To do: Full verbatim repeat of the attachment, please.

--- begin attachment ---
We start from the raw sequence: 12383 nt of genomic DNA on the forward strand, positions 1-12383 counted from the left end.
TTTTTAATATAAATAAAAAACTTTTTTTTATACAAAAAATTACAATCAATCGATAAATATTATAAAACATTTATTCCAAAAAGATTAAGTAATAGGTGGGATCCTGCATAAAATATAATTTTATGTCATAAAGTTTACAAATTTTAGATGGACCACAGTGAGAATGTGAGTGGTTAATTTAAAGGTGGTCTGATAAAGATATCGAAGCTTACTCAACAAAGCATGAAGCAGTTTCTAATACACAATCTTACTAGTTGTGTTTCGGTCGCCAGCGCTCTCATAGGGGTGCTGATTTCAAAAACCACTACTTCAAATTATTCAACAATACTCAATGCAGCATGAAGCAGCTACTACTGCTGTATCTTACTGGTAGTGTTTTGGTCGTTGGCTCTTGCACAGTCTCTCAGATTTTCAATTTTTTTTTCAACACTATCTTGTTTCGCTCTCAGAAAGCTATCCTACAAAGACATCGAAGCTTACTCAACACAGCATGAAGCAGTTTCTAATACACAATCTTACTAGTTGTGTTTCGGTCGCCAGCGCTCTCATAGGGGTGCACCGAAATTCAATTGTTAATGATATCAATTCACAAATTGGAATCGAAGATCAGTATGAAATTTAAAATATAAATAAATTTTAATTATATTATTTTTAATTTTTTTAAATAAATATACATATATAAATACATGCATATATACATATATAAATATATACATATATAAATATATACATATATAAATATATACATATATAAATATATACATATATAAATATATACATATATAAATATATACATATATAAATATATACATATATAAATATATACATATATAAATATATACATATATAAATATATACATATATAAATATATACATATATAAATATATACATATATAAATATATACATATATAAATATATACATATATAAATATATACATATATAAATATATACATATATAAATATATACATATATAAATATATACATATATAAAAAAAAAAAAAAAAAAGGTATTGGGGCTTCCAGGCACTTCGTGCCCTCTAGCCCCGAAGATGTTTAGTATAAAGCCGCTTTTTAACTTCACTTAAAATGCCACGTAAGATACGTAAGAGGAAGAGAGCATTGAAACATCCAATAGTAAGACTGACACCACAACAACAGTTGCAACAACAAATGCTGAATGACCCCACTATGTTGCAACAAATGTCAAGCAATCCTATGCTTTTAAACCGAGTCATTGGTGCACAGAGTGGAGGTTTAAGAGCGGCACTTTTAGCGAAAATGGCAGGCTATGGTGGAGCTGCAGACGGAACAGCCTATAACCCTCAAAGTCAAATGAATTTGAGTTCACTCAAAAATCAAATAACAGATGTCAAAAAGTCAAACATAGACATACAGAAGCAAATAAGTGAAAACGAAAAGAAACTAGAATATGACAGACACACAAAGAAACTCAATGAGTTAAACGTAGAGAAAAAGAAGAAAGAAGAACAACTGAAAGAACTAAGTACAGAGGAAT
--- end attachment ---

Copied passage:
We start from the raw sequence: 12383 nt of genomic DNA on the forward strand, positions 1-12383 counted from the left end.
TTTTTAATATAAATAAAAAACTTTTTTTTATACAAAAAATTACAATCAATCGATAAATATTATAAAACATTTATTCCAAAAAGATTAAGTAATAGGTGGGATCCTGCATAAAATATAATTTTATGTCATAAAGTTTACAAATTTTAGATGGACCACAGTGAGAATGTGAGTGGTTAATTTAAAGGTGGTCTGATAAAGATATCGAAGCTTACTCAACAAAGCATGAAGCAGTTTCTAATACACAATCTTACTAGTTGTGTTTCGGTCGCCAGCGCTCTCATAGGGGTGCTGATTTCAAAAACCACTACTTCAAATTATTCAACAATACTCAATGCAGCATGAAGCAGCTACTACTGCTGTATCTTACTGGTAGTGTTTTGGTCGTTGGCTCTTGCACAGTCTCTCAGATTTTCAATTTTTTTTTCAACACTATCTTGTTTCGCTCTCAGAAAGCTATCCTACAAAGACATCGAAGCTTACTCAACACAGCATGAAGCAGTTTCTAATACACAATCTTACTAGTTGTGTTTCGGTCGCCAGCGCTCTCATAGGGGTGCACCGAAATTCAATTGTTAATGATATCAATTCACAAATTGGAATCGAAGATCAGTATGAAATTTAAAATATAAATAAATTTTAATTATATTATTTTTAATTTTTTTAAATAAATATACATATATAAATACATGCATATATACATATATAAATATATACATATATAAATATATACATATATAAATATATACATATATAAATATATACATATATAAATATATACATATATAAATATATACATATATAAATATATACATATATAAATATATACATATATAAATATATACATATATAAATATATACATATATAAATATATACATATATAAATATATACATATATAAATATATACATATATAAATATATACATATATAAATATATACATATATAAATATATACATATATAAATATATACATATATAAATATATACATATATAAAAAAAAAAAAAAAAAAGGTATTGGGGCTTCCAGGCACTTCGTGCCCTCTAGCCCCGAAGATGTTTAGTATAAAGCCGCTTTTTAACTTCACTTAAAATGCCACGTAAGATACGTAAGAGGAAGAGAGCATTGAAACATCCAATAGTAAGACTGACACCACAACAACAGTTGCAACAACAAATGCTGAATGACCCCACTATGTTGCAACAAATGTCAAGCAATCCTATGCTTTTAAACCGAGTCATTGGTGCACAGAGTGGAGGTTTAAGAGCGGCACTTTTAGCGAAAATGGCAGGCTATGGTGGAGCTGCAGACGGAACAGCCTATAACCCTCAAAGTCAAATGAATTTGAGTTCACTCAAAAATCAAATAACAGATGTCAAAAAGTCAAACATAGACATACAGAAGCAAATAAGTGAAAACGAAAAGAAACTAGAATATGACAGACACACAAAGAAACTCAATGAGTTAAACGTAGAGAAAAAGAAGAAAGAAGAACAACTGAAAGAACTAAGTACAGAGGAAT